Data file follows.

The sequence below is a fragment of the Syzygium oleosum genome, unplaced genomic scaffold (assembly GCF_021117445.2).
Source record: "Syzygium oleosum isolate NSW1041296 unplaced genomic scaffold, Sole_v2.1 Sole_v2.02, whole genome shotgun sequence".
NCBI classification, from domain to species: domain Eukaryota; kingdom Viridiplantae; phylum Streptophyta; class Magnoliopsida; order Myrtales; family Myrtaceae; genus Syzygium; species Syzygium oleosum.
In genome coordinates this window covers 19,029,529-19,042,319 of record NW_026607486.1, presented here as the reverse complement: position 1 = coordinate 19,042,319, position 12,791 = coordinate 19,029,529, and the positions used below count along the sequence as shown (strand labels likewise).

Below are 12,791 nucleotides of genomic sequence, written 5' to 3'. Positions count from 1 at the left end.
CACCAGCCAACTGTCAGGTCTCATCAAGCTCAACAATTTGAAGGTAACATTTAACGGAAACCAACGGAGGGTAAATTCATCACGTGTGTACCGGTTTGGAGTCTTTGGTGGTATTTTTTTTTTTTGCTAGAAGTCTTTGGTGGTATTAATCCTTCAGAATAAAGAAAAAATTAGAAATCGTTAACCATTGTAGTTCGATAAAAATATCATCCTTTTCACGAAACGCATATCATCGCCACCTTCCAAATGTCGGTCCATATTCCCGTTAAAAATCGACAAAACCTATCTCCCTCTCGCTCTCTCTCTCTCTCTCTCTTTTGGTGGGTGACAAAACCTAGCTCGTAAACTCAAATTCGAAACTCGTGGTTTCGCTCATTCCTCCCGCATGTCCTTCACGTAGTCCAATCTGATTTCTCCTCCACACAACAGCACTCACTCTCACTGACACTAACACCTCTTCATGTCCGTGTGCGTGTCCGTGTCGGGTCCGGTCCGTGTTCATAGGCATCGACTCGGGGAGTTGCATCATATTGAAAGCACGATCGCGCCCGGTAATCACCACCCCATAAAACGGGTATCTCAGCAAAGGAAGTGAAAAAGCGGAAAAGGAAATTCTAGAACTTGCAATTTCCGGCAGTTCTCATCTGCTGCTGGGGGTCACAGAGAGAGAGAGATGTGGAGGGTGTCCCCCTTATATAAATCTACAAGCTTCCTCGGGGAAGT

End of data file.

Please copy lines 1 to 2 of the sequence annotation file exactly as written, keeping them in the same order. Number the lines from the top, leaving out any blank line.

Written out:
The sequence below is a fragment of the Syzygium oleosum genome, unplaced genomic scaffold (assembly GCF_021117445.2).
Source record: "Syzygium oleosum isolate NSW1041296 unplaced genomic scaffold, Sole_v2.1 Sole_v2.02, whole genome shotgun sequence".